All it took was some pocket change. In a brief moment, our rabbi connected to our 2-year-old this past Shabbat. Our toddler had no idea that tzedekah meant charity. But he loved it when our rabbi pulled out a handful of change from his pocket, and let Simon pick out coins and stick them into a tiny slit in the box. One by one.
Rabbi Howard Jaffe, a towering man with a booming voice, showed the softest of hearts. No words were exchanged. It did not matter. It’s all about making connections. One by one.
The encounter undoubtedly will leave an impression on our son. Simon is learning as a tiny child that a rabbi is another adult in his life that cares about him. Rabbis are not far-away figures behind a lectern. They are people willing to lean down to toddler level. They are our leaders, our teachers, and our friends.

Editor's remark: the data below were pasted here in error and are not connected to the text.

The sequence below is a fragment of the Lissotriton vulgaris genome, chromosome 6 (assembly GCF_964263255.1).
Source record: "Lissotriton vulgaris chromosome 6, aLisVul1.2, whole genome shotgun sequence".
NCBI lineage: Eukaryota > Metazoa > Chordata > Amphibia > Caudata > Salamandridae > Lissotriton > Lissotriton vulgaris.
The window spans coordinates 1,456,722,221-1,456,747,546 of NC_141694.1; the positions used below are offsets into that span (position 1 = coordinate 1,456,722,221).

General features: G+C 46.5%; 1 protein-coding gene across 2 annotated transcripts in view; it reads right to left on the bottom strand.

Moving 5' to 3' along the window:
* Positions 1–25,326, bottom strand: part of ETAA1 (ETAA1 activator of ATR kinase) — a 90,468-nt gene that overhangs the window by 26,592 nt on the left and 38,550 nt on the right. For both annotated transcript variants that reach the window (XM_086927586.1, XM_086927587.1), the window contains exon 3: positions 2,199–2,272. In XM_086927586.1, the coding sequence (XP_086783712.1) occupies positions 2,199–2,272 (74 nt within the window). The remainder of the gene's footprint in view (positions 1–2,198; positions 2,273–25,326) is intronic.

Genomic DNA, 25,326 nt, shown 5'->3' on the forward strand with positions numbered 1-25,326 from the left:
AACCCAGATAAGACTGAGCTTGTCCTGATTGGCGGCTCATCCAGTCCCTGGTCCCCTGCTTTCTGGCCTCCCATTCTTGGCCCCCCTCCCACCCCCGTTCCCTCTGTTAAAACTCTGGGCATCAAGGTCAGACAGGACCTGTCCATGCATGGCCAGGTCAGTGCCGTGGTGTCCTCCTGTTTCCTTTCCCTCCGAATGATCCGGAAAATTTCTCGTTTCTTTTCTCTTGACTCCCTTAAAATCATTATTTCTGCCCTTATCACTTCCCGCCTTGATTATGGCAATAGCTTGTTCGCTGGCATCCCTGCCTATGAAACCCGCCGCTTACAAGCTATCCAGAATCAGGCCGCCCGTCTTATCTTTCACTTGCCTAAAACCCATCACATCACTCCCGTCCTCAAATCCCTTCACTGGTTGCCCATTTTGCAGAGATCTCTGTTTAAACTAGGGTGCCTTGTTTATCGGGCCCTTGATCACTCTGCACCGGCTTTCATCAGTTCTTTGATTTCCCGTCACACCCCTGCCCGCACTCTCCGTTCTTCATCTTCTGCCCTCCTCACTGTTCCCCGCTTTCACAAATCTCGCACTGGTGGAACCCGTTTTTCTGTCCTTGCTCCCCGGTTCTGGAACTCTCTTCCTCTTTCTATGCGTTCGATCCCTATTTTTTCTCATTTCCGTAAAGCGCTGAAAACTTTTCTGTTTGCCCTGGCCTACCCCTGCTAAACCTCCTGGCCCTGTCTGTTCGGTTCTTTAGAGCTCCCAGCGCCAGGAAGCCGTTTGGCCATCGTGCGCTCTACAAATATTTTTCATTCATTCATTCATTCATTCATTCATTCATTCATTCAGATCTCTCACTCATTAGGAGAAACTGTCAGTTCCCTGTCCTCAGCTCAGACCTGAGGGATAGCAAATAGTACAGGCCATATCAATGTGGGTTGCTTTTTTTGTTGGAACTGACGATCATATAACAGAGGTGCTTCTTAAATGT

My son’s experience is vastly different than mine. I went to Sunday school until age 12 and never attended services until adulthood. Rabbis at the temples I belonged to as a child were strangers. I never connected to them and cannot to this day remember any of their names. In fairness, my family spent scant time at temples. Still, I wonder whether I would have been more enthusiastic about temple and Judaism, as a child if rabbis had tried to connect. The more comfortable a person feels, the more likely they are to want to return to a place. Connections matter. One by one.